Limits...
Interaction of the antimicrobial peptide polymyxin B1 with both membranes of E. coli: a molecular dynamics study.

Berglund NA, Piggot TJ, Jefferies D, Sessions RB, Bond PJ, Khalid S - PLoS Comput. Biol. (2015)

Bottom Line: The results of >16 microseconds of simulation predict that polymyxin B1 is likely to interact with the membranes via distinct mechanisms.In contrast, the lipopeptides readily insert into the inner membrane core, and the concomitant increased hydration may be responsible for bilayer destabilization and antimicrobial function.Given the urgent need to develop novel, potent antibiotics, the results presented here reveal key mechanistic details that may be exploited for future rational drug development.

View Article: PubMed Central - PubMed

Affiliation: School of Chemistry, University of Southampton, Highfield, Southampton, United Kingdom; Bioinformatics Institute (A*STAR), Singapore.

ABSTRACT
Antimicrobial peptides are small, cationic proteins that can induce lysis of bacterial cells through interaction with their membranes. Different mechanisms for cell lysis have been proposed, but these models tend to neglect the role of the chemical composition of the membrane, which differs between bacterial species and can be heterogeneous even within a single cell. Moreover, the cell envelope of Gram-negative bacteria such as E. coli contains two membranes with differing compositions. To this end, we report the first molecular dynamics simulation study of the interaction of the antimicrobial peptide, polymyxin B1 with complex models of both the inner and outer membranes of E. coli. The results of >16 microseconds of simulation predict that polymyxin B1 is likely to interact with the membranes via distinct mechanisms. The lipopeptides aggregate in the lipopolysaccharide headgroup region of the outer membrane with limited tendency for insertion within the lipid A tails. In contrast, the lipopeptides readily insert into the inner membrane core, and the concomitant increased hydration may be responsible for bilayer destabilization and antimicrobial function. Given the urgent need to develop novel, potent antibiotics, the results presented here reveal key mechanistic details that may be exploited for future rational drug development.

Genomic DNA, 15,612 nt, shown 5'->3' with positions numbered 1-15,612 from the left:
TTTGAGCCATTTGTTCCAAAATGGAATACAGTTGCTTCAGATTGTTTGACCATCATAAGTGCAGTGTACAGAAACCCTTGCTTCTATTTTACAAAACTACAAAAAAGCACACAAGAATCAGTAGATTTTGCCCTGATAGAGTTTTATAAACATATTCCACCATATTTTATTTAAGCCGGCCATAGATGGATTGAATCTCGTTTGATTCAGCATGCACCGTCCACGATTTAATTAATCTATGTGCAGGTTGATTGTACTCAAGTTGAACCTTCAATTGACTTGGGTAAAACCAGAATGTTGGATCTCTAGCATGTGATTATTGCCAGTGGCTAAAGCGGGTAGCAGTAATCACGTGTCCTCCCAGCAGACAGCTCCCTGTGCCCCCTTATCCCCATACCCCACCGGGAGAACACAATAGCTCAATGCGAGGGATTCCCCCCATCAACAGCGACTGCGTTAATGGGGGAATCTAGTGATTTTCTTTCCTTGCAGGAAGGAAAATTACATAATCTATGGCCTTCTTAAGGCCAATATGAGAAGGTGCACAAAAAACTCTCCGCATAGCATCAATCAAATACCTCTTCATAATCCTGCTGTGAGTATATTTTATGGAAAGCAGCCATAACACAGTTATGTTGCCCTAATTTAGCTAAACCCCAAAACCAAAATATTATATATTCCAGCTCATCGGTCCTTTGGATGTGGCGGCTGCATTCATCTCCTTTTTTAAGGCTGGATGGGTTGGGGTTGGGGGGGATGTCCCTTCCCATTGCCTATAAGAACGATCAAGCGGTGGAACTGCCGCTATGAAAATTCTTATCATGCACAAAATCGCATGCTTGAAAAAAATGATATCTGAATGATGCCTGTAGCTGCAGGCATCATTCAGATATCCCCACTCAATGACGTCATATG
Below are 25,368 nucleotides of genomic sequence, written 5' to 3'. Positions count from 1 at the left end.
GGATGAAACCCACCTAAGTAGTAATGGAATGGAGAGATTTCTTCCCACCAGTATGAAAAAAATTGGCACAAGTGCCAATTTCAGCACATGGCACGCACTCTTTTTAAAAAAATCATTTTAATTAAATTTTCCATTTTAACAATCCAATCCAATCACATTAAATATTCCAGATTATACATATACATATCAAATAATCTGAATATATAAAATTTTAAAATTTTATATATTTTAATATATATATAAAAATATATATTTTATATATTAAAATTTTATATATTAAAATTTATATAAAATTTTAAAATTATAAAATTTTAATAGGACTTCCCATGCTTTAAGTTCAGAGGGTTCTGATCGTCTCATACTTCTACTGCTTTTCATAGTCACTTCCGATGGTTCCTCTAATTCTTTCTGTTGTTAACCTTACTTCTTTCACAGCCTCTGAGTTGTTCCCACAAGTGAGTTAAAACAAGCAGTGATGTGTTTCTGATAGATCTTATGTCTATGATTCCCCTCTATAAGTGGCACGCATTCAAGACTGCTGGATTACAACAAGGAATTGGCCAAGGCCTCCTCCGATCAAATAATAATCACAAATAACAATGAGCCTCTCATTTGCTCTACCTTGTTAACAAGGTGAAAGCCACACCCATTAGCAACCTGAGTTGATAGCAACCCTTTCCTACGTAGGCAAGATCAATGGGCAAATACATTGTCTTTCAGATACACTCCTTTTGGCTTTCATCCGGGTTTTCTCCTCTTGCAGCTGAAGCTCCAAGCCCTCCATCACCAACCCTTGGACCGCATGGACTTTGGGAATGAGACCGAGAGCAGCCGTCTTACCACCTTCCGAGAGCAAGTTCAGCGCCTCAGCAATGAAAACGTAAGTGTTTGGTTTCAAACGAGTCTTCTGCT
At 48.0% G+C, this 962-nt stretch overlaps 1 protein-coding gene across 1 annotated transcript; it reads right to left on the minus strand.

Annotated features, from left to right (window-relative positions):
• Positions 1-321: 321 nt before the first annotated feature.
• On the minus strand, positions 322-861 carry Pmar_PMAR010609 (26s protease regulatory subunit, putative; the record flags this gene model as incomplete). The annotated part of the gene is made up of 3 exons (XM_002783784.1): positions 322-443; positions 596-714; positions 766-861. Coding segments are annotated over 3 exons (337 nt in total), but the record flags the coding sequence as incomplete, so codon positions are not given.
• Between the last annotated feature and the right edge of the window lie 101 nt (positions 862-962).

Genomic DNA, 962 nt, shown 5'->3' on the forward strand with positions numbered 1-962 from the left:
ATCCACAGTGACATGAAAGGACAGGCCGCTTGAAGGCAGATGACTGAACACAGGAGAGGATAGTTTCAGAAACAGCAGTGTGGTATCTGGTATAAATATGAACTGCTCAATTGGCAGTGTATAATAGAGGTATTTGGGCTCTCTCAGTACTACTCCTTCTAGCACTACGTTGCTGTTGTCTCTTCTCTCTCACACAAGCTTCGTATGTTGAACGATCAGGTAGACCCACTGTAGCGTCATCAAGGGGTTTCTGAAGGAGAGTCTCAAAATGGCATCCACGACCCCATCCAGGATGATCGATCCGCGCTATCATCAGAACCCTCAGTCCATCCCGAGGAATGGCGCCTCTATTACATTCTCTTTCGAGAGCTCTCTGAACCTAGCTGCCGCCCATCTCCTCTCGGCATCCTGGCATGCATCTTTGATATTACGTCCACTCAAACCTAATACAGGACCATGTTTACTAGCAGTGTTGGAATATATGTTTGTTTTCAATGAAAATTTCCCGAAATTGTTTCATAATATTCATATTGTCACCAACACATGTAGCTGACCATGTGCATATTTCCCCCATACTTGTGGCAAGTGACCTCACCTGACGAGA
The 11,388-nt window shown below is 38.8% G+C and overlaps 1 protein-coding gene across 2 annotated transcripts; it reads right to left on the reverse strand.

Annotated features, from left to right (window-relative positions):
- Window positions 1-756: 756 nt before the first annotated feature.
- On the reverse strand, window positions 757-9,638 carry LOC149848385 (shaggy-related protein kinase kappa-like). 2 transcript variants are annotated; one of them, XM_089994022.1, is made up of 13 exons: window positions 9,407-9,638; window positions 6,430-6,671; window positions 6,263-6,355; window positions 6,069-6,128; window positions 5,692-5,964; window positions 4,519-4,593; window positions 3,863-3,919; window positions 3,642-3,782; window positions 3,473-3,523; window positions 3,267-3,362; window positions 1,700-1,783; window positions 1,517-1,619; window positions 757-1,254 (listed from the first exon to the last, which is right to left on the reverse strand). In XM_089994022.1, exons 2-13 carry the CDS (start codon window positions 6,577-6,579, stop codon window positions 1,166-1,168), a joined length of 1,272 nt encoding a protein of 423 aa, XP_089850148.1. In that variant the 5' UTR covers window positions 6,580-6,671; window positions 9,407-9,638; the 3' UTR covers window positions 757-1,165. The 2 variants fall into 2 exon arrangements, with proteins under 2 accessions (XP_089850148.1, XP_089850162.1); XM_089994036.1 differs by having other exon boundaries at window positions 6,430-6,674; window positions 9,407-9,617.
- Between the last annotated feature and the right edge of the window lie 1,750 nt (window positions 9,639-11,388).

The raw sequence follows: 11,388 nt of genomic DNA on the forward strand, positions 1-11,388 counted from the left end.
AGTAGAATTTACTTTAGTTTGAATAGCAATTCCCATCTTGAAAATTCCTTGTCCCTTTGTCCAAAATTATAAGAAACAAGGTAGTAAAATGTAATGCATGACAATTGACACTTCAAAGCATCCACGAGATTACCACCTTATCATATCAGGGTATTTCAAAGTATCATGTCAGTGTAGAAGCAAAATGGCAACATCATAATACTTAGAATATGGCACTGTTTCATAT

No MeSH data available.


Related in: MedlinePlus

Summary of interactions with the outer membrane.A & B- Snapshots showing the starting (time = 0 microseconds) and final (time = 2 microseconds) configurations of the asymmetric membrane model systems. (PMB1 non- tail regions: cyan, licorice format, PMB1 tails: cyan, VdW format, lipid phosphate groups: orange, VdW format, LPS sugars: lime, lines format, LPS phospholipids: orange, lines format). C- Hydrogen bonding interactions between PMB1 and the LPS sugars, colored as above with DAB residues: purple, licorice format. D- Aggregation of PMB1 on the LPS surface, colored as above, but with LPS tails: orange, VdW format
© Copyright Policy